after first listening to the new album, i found the melodies not as strong as on revolution, but they developed their songwriting a great deal. with every spin, the album starts growing on me.

    Anyway, very good review, and good job of spreading the word of this, in may opinion, heavily underrated band.

    • Thats funny, I found this more immediate than their last album. I agree that these guys are underrated but I think this album will change that.

      • Dominic Markert

        maybe i get this feeling because most of the melodies are not as catchy as on revolution (with some exceptions…stare into the night and seize the day stand out of course…but i find nothing on the new album that i could compare to for example Total Existance Failure)

        but i think thats a good thing. Revolution was catchy, with enough progressive parts to keep those busy who like to listen closer. The new album takes this approach to the next level, giving prog-people more parts to crunch through

  • A lot of progressive goodies lately, huh ?  Leprous, Anubis Gate, Arch/Matheos and now this. Me is very happy :D

  • Al Tatts

    Not a fan of this kind of music, but you’ve so adroitly (two uses in one week on the AMG page!) steered me onto some pretty cool stuff of late Mr Druhm, so I’ll give it a try.

    You will still review the new Entrails at some stage though won’t you?

    • If you like Anubis Gate, odds are you’ll dig this. As for Entrails, I think it posts this week, maybe tomorrow.

  • Nathan Binns

    As a Perth resident I have had the privilege of seeing these guys live several times. It is very sad that despite their plainly evident awesomeness (and believe me they are an AWESOME live act) they’ve never had any mainstream recognition here whatsoever, and very little recognition of any sort anywhere else.  The biggest complement you can give a band from Western Australia is “you guys would be HUGE if you weren’t from Perth!” and Voyager I think are a living testament to that. 

    • Well, I obviously agree they should get some serious recognition. This and their last album were great!

  • Anonymous

    Since I now find myself living in Perth as well, I guess I really should jump on this bandwagon. The review and high praise really are too much to ignore.
    Happily, I did pick up the Anubis Gate disc from last week’s review and had Leprous lined up next – but maybe that’s been bumped down the list. Gotta support the local talent!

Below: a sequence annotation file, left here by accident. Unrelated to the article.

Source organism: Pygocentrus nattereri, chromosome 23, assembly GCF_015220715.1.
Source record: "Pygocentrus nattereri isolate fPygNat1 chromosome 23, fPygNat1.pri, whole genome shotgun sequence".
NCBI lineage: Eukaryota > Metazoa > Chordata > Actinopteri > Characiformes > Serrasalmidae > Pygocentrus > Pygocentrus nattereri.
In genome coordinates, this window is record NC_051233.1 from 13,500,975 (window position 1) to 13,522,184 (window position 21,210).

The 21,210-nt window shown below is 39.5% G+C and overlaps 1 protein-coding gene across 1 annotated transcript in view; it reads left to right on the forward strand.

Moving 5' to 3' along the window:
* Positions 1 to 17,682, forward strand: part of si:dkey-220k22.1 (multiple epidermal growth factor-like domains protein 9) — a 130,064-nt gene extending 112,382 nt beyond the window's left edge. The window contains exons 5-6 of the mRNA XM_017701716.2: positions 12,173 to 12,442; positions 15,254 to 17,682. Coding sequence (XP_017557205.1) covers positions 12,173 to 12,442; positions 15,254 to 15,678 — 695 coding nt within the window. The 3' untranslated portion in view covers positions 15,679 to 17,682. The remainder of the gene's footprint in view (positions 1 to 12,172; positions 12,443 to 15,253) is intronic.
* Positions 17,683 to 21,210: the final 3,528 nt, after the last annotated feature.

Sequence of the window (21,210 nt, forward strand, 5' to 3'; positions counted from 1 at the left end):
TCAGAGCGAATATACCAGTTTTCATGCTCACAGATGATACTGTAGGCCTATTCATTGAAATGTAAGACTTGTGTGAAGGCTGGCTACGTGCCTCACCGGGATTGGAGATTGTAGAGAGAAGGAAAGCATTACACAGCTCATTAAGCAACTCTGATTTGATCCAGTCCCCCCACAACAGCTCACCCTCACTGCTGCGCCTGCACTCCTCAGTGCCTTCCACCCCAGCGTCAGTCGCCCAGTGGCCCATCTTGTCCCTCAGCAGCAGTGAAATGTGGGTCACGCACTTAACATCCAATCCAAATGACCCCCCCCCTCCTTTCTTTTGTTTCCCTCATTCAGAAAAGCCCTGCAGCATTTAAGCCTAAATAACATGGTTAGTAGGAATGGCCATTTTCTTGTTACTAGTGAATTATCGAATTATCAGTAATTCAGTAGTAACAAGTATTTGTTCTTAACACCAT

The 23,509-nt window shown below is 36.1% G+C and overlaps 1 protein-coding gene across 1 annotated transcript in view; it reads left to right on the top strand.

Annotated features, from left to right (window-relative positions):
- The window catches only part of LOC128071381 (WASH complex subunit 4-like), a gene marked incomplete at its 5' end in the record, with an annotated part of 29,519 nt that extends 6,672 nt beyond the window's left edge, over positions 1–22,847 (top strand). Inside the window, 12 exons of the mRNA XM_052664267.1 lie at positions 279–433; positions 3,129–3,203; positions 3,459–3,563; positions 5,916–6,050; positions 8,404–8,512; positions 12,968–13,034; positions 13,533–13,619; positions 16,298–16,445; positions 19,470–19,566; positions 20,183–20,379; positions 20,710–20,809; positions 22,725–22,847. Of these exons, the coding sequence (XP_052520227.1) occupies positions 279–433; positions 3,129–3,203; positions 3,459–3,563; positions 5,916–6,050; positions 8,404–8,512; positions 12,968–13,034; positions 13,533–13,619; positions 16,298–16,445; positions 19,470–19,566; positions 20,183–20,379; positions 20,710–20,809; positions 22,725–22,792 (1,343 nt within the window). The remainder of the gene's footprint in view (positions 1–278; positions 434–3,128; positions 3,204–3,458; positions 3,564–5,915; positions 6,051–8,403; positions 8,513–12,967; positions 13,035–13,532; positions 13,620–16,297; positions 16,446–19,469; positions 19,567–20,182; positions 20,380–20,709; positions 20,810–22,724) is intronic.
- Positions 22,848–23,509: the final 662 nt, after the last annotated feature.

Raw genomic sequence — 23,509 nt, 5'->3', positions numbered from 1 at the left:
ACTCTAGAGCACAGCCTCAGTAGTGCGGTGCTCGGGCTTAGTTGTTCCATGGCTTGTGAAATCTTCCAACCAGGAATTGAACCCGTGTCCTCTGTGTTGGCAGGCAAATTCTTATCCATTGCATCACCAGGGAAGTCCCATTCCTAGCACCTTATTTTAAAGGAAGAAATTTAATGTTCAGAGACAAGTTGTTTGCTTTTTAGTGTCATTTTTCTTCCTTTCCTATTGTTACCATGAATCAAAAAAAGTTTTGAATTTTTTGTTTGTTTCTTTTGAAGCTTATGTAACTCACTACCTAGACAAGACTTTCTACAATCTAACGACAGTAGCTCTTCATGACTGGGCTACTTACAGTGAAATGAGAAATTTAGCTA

• Absoultly love the song stare into the night. I just love when that happens, when fantastic music comes out of nowhere and bites you in the ass! 

  • I’m enjoying this album. Refreshing is the best way I would describe it. This album is great. Though not sure if its worth a rating of 5 but its easily a 4.5. Great review, you nailed it. The “special mood and magic” each song has is what makes this album so amazing. 

    All in all this album makes my day beautiful. 

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  • Sam Marx

    I picked this up on your recommendation, and seriously have not been able to stop listening to it for two weeks now. Dangerously catchy, deceptively complex.

  • Josh Fahey

    Took me a few listens to really get into this album, but I suppose the vast majority of prog music is like that, the sort that you need to evaluate a few times to fully appreciate or dismiss it. All in all I’d say it’s a pretty solid record, for me it still doesn’t come close to uniVers, which in my eyes is their all time greatest album. But I do like this one more than I Am The Revolution. 

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  • Zadion

    Awesome stuff! I can’t believe how catchy EVERY song is, despite the intelligent songwriting. Me gusta.

    • Glad you liked it! This is one addicting album!

  • manuel cufre

    Great review for this great album, lot’s of nice prog lately! 

  • AstralAether

    This is a good review which truly describes Voyager’s sound on The Meaning Of I.

  • I can hear Your fanboyism in Space. This is a good review which truly describes the sound of The Meaning Of I by Voyager. There is not one thing in it which I disagree with. I love Danny Estrin’s vocals – personally, it is the greatest element on this album (and even on the Progressive House remix of Lost by Mathematrixx – the reason why I like the song is His vocals without which the song would not sound so good). The guitars and the drumming are also wonderful and awesome. The album has this spacey sound, rightly. The keyboards contribute greatly. The Meaning Of I is an interesting and intelligent album to listen to, musically as well as lyrically. The melodies are strong and catchy. The Meaning Of I is purely perfect.